LSD Use Made Simple
In the hardcore wheeling world, maximum traction at any cost is the order of the day and lighter-duty options are often forgotten. The cost-effective answer for many on the low-adrenaline side of fourwheeling and work-truck environments is still the plain and simple limited-slip differential (LSD), and it's past time we shed light on the topic.
Open differential performance is only as good as the traction from the tire with the least grip. It all comes down to one basic rule: the average speed of both axles will always equal the speed of the ring gear. Going straight down the road, if the ring gear is turning 100 rpm, so is each axle ([100 + 100]/2 = 100). If you put one tire on ice and the other on dry, sticky pavement, torque takes the path of least resistance to the low-traction tire, which spins, and the high traction tire is stationary. If ring gear speed is 100 in that circumstance, then the spinning tire is turning 200 rpm if the stationary tire is 0 ([200 + 0]/2 = 100).
The same rule applies to a limited-slip, but it can shuttle some torque to the high-traction tire. The amount of torque that can be transferred from the low- to the high-traction side is commonly expressed as the torque bias ratio (see mini-glossary on page 68). The bias ratio is achieved by applying a "brake" or artificial torque/traction to the low-traction side. If you slow the spinning wheel down by any amount, the stationary wheel has to speed up by just as much.
In general, there are two LSD types: clutch and gear. The clutch-type LSD comes with plates or cone clutches on each output (axle) side of the differential, behind the side gears. With a torque load on the axle, gear-separation forces between the side and spider gears force the side gears outboard, squeezing the clutches between them and the diff case. Increased resistance ("braking") is the result. Preloading the clutchpacks via springs adds to that resistance. If there is very little grip at the tire, the preloaded clutches are the torque ("artificial traction") that the differential needs to sense on the low-traction side before it can shuttle some of the torque. A gear-type LSD achieves the same braking via built-in rotational resistance in the gears.
For reference, many OEM LSDs are under a 2.0:1 bias ratio, and you will barely know they are there (on the street or the trail). The aftermarket units pick up from there and the more streetable ones will run to about 3.0:1. Around 2.5:1 is very common because it offers a noticeable improvement on the trail without bad manners on the street. In most rigs, bias ratios between 2:1 to 3:1 will be fairly transparent. A unit above 3:1 may be ill-mannered, depending on the weight and size of the vehicle. Gear-type limited slips can edge higher and stay more mannerly because they are typically not preloaded. If an aftermarket limited-slip is built for front axle use, it's usually no more than around 2:1.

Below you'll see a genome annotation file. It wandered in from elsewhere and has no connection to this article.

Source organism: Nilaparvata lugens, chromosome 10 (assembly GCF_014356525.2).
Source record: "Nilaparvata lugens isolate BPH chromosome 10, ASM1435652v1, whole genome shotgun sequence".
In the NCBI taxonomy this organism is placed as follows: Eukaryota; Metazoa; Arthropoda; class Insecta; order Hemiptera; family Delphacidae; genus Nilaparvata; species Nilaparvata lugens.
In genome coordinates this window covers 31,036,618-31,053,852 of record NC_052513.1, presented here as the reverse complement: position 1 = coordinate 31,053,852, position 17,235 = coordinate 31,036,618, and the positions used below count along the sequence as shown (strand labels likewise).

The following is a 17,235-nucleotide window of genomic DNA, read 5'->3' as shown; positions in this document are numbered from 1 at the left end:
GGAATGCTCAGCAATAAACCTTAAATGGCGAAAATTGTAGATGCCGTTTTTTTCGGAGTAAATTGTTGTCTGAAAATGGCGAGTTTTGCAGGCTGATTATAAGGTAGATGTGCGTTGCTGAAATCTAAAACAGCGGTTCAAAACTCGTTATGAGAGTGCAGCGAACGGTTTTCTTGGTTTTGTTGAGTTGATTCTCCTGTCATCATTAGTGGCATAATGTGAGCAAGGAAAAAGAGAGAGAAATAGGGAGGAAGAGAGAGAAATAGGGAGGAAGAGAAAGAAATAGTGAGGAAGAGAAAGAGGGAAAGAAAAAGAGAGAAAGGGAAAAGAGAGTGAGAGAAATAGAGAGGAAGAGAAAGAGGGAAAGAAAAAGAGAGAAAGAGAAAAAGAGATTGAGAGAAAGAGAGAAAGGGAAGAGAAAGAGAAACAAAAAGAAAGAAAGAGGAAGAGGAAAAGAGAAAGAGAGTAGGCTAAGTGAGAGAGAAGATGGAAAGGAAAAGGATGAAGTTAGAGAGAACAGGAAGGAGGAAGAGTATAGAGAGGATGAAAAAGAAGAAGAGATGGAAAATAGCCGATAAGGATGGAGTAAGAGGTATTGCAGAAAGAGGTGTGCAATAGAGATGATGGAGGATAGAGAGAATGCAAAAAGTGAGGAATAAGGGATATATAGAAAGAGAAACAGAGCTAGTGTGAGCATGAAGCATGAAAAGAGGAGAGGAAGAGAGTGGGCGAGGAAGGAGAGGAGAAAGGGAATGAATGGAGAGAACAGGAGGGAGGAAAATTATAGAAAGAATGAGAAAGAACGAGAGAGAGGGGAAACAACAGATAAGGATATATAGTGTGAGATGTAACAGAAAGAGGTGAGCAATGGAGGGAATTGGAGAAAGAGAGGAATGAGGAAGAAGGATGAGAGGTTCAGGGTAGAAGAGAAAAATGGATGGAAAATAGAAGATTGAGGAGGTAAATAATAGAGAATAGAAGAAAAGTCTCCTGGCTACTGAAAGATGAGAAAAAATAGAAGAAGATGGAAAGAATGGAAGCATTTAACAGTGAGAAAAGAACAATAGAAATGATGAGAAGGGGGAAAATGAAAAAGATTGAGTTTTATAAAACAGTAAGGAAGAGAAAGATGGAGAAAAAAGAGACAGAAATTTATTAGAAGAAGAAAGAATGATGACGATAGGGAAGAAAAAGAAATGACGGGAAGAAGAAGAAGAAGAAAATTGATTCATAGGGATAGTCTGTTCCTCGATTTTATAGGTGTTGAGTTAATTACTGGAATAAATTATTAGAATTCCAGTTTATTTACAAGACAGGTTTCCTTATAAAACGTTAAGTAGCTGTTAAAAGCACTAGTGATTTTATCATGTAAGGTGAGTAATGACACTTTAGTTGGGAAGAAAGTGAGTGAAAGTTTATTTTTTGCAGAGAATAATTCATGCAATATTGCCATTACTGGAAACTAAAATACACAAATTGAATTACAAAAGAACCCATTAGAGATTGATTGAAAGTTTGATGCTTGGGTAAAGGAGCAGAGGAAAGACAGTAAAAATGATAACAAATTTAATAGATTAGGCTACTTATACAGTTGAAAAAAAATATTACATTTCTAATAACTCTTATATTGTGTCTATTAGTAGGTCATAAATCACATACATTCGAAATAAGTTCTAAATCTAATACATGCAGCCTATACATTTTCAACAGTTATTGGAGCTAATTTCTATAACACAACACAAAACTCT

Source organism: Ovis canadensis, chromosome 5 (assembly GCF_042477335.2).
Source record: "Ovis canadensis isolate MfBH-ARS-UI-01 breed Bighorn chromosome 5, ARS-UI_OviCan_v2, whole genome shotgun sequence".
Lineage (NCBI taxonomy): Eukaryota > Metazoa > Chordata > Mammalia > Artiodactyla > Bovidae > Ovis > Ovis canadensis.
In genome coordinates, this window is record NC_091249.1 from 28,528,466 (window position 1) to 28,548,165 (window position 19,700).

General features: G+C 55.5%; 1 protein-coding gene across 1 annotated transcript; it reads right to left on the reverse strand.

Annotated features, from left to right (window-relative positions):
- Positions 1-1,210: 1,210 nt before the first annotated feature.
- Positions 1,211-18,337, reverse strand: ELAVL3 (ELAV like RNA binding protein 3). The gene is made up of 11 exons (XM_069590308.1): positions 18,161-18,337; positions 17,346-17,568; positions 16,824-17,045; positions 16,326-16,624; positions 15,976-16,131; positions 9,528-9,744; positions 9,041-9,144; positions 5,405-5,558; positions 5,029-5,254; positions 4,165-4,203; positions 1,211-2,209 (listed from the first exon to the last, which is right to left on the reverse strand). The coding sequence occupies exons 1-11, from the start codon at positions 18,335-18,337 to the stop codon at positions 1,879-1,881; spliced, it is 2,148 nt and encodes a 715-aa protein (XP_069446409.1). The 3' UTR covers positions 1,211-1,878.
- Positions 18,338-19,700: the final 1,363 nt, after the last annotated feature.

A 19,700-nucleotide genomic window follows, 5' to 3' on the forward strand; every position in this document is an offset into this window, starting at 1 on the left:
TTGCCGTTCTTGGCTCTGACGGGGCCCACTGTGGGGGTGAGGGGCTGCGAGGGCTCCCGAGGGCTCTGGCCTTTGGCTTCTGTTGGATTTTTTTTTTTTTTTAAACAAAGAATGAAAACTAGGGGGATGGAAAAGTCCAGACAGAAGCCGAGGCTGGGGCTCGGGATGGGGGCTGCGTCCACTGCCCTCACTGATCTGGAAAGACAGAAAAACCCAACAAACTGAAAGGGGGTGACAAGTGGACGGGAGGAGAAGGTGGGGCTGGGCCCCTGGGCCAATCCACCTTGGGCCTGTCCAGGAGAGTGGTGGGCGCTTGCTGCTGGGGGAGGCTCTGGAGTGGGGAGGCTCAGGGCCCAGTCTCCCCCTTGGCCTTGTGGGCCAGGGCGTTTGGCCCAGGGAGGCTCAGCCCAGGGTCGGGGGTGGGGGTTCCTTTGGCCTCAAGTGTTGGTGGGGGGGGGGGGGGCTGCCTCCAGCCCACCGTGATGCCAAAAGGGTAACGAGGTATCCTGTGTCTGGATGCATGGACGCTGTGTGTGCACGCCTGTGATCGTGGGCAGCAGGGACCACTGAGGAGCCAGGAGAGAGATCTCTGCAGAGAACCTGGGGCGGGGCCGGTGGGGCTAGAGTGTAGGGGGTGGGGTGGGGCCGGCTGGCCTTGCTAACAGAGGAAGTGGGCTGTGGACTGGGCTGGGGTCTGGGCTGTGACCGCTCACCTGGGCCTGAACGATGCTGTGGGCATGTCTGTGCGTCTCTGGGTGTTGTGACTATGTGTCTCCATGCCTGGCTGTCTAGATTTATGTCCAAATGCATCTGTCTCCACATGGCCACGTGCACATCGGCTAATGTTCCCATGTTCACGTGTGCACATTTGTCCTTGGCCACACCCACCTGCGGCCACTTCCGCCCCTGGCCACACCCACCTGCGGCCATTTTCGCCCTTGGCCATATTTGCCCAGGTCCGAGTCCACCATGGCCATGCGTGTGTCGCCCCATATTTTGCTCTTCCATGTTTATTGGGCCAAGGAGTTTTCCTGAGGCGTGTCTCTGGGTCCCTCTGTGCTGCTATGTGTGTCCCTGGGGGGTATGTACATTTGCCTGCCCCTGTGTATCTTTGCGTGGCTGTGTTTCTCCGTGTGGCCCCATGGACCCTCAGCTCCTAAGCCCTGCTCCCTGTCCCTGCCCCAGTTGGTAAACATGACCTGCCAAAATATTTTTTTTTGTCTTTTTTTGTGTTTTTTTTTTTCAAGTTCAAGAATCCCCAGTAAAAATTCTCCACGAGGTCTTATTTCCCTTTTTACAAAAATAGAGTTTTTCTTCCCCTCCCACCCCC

The reason we have a differential in the axle is to allow turns without tire scuffing. In a turn, the outer tires travel a longer distance than the inners. Without differentiation, one tire scuffs. The LSD operates like an open diff, allowing one wheel to speed up and the other to slow down (always proportionally), but the clutches resist. Most LSDs have a certain amount of preload in the clutches, which means that the clutches are partially applied all the time. The question becomes: Will the clutches break loose before the tire does? Before the clutches can slip, a certain amount of "breakaway torque" is needed. In a high bias LSD, that torque may be more than the tire can support, so the tire scuffs (and barks). In a turn, weight transfer unloads the inner rear tire, so that's usually the barker. For this reason, a high bias LSD may be squirrelly on slippery roads due to tires skidding. If you live in a winter environment, you don't want a high bias LSD!